USDA: Poultry Plants Linked To Salmonella Outbreak To Stay Open
LIVINGSTON, Calif. – USDA Food Safety and Inspection Service FSIS announced on Thursday that Foster Farms’ three California poultry processing facilities in Livingston and Fresno will remain open despite their link to the recent salmonella outbreak across the U.S.
Foster Farms said in a statement that the company had reached an agreement with FSIS after the company implemented several new food safety controls over the last two months plus a commitment by Foster Farms to install added processes during an enhanced inspection period over the next 90 days. USDA-FSIS inspectors will continue to inspect and approve the safety of Foster Farms chicken daily.
“We started this process more than two months ago and this officially validates our progress, but we are not stopping here,” said Ron Foster, president and CEO of Foster Farms. “We are putting every resource and all of our energy toward food safety with the confidence that Foster Farms plants will be the most stringent in the industry.”
The U.S. Center for Disease control reported that, as of October 7, 2013, a total of 278 persons infected with seven outbreak strains of Salmonella Heidelberg have been reported from 17 states, including Florida.
The Florida Department of Health announced on Thursday that it was notified that three additional cases of salmonellosis in Florida residents are linked to Foster Farms chicken by DNA fingerprinting, bringing the total to four cases in Florida. Three cases reside in Miami-Dade County and the fourth case was reported in Brevard County.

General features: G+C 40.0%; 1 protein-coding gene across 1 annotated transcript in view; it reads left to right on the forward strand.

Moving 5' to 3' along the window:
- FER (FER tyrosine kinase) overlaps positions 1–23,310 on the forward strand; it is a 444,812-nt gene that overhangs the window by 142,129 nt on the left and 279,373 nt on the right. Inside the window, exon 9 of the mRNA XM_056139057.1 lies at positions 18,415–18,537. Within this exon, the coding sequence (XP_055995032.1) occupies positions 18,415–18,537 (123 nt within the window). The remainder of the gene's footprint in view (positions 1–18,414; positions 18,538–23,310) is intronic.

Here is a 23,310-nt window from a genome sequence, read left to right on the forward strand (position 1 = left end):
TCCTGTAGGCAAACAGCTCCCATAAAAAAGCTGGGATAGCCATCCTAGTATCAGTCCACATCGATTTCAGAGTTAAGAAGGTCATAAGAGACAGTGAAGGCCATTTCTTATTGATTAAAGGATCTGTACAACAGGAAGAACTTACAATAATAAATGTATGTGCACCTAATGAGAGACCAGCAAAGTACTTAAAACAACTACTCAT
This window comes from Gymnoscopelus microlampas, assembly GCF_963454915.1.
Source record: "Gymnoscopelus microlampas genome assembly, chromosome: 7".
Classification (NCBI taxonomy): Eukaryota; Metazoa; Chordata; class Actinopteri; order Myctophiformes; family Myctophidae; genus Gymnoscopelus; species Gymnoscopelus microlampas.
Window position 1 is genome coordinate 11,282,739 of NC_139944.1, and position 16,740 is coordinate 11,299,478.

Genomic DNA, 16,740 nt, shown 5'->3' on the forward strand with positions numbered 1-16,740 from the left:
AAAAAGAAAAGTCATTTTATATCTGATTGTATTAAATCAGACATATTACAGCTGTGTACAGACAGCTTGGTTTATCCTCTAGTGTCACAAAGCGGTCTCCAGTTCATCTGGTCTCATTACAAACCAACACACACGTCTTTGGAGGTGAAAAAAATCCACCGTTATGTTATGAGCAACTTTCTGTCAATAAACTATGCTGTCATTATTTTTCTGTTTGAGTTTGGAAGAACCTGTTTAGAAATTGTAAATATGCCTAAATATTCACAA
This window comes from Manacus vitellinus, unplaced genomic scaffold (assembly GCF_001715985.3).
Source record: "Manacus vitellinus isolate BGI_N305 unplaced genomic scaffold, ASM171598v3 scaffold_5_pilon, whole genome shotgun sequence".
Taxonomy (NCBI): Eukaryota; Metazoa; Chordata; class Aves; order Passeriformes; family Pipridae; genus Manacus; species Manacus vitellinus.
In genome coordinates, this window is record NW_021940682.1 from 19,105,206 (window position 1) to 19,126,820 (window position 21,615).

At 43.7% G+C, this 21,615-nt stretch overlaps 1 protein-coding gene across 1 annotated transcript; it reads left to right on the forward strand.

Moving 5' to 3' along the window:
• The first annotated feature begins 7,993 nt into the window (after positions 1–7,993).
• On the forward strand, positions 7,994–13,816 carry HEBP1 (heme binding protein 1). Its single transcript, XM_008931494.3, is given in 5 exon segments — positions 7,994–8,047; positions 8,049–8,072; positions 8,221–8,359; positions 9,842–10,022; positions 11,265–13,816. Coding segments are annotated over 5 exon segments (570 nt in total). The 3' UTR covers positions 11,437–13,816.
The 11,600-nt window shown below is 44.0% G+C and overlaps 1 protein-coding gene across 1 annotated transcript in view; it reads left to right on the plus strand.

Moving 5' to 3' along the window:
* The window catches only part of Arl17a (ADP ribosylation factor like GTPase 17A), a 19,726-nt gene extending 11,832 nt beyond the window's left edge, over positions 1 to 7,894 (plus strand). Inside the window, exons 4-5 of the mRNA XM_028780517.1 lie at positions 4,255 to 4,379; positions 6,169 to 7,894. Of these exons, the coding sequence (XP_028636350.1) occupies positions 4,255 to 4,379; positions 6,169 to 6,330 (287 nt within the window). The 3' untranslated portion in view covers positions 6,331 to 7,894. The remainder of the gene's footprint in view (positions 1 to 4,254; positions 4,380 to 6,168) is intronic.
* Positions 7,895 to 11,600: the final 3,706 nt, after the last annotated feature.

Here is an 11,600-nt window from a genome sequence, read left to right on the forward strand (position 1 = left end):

“Individuals who have eaten the suspect chicken and experience symptoms like diarrhea, fever, and abdominal cramps should seek medical attention, ” said Dr. Anna Marie Likos, Division of Disease Control and Health Protection Director and State Epidemiologist. “The Department will continue to monitor the situation and inform the public as new information becomes available.”
DOH advises consumers who believe they have been sickened by eating contaminated chicken should contact their local health department and provide any available information about the chicken. Consumers who have purchased any samples from the problematic plant numbers P6137, P6137A, and P7632 should dispose of the chicken in order to protect themselves and their families.
According to the DOH, Salmonellosis is an infection with Salmonella, a group of bacteria (germs) that can cause illness in humans. Most persons infected with Salmonella develop diarrhea, fever, and abdominal cramps 12 to 72 hours after infection. Salmonella infections usually resolve in 5-7 days and often do not require treatment other than oral fluids. Persons with severe diarrhea may require rehydration with intravenous fluids. Antibiotics are not usually necessary unless the infection spreads outside of the intestines.
The DOH has issued the following salmonellosis prevention tips:
• Cook poultry, meats (including ground meats) and eggs thoroughly. Using a meat thermometer is the only way to be sure you have cooked meat to a proper temperature.
• If you are served undercooked meat, poultry or eggs in a restaurant, don't hesitate to send it back to the kitchen for further cooking.
• Wash hands, kitchen work surfaces and utensils with soap and water immediately after they have been in contact with raw meat or poultry.
• Use one cutting board for raw animal proteins and another for other foods to avoid cross-contamination.
• Be particularly careful with foods prepared for infants, elderly, and immunocompromised.
• Do not work with raw poultry or meat and handle an infant (e.g., feed, change diaper) at the same time.